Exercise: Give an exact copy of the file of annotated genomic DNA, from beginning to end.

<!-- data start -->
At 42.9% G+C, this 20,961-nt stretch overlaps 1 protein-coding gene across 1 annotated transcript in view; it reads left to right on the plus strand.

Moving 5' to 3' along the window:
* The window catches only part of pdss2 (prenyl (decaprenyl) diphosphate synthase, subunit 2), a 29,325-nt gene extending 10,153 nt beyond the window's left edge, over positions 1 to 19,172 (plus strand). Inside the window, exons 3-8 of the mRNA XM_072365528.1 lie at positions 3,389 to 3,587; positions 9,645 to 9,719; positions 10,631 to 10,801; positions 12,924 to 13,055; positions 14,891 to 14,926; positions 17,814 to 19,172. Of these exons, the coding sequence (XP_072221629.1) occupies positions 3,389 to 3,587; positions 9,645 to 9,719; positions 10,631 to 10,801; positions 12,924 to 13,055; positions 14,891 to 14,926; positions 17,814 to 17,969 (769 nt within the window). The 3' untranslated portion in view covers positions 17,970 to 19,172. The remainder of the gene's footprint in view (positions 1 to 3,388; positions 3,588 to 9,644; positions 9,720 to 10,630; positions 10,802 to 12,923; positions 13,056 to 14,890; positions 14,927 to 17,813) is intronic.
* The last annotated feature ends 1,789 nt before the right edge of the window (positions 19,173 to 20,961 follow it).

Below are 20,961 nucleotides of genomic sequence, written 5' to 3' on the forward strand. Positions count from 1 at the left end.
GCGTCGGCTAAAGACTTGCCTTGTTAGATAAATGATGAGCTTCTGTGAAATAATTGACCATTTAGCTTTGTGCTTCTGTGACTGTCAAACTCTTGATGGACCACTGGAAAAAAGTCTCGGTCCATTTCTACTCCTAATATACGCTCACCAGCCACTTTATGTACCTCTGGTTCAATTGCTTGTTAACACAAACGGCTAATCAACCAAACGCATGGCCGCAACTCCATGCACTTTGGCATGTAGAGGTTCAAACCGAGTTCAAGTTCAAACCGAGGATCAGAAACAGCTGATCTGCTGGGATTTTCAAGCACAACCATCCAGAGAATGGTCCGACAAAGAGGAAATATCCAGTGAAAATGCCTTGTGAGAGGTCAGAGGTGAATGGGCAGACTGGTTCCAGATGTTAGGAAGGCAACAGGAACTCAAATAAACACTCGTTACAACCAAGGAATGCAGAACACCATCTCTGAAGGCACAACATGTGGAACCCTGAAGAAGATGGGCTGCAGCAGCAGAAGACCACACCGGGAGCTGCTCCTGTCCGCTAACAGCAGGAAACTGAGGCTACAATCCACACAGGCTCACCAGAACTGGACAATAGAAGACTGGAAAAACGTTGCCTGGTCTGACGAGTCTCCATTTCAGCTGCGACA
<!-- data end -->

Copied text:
At 42.9% G+C, this 20,961-nt stretch overlaps 1 protein-coding gene across 1 annotated transcript in view; it reads left to right on the plus strand.

Moving 5' to 3' along the window:
* The window catches only part of pdss2 (prenyl (decaprenyl) diphosphate synthase, subunit 2), a 29,325-nt gene extending 10,153 nt beyond the window's left edge, over positions 1 to 19,172 (plus strand). Inside the window, exons 3-8 of the mRNA XM_072365528.1 lie at positions 3,389 to 3,587; positions 9,645 to 9,719; positions 10,631 to 10,801; positions 12,924 to 13,055; positions 14,891 to 14,926; positions 17,814 to 19,172. Of these exons, the coding sequence (XP_072221629.1) occupies positions 3,389 to 3,587; positions 9,645 to 9,719; positions 10,631 to 10,801; positions 12,924 to 13,055; positions 14,891 to 14,926; positions 17,814 to 17,969 (769 nt within the window). The 3' untranslated portion in view covers positions 17,970 to 19,172. The remainder of the gene's footprint in view (positions 1 to 3,388; positions 3,588 to 9,644; positions 9,720 to 10,630; positions 10,802 to 12,923; positions 13,056 to 14,890; positions 14,927 to 17,813) is intronic.
* The last annotated feature ends 1,789 nt before the right edge of the window (positions 19,173 to 20,961 follow it).

Below are 20,961 nucleotides of genomic sequence, written 5' to 3' on the forward strand. Positions count from 1 at the left end.
GCGTCGGCTAAAGACTTGCCTTGTTAGATAAATGATGAGCTTCTGTGAAATAATTGACCATTTAGCTTTGTGCTTCTGTGACTGTCAAACTCTTGATGGACCACTGGAAAAAAGTCTCGGTCCATTTCTACTCCTAATATACGCTCACCAGCCACTTTATGTACCTCTGGTTCAATTGCTTGTTAACACAAACGGCTAATCAACCAAACGCATGGCCGCAACTCCATGCACTTTGGCATGTAGAGGTTCAAACCGAGTTCAAGTTCAAACCGAGGATCAGAAACAGCTGATCTGCTGGGATTTTCAAGCACAACCATCCAGAGAATGGTCCGACAAAGAGGAAATATCCAGTGAAAATGCCTTGTGAGAGGTCAGAGGTGAATGGGCAGACTGGTTCCAGATGTTAGGAAGGCAACAGGAACTCAAATAAACACTCGTTACAACCAAGGAATGCAGAACACCATCTCTGAAGGCACAACATGTGGAACCCTGAAGAAGATGGGCTGCAGCAGCAGAAGACCACACCGGGAGCTGCTCCTGTCCGCTAACAGCAGGAAACTGAGGCTACAATCCACACAGGCTCACCAGAACTGGACAATAGAAGACTGGAAAAACGTTGCCTGGTCTGACGAGTCTCCATTTCAGCTGCGACA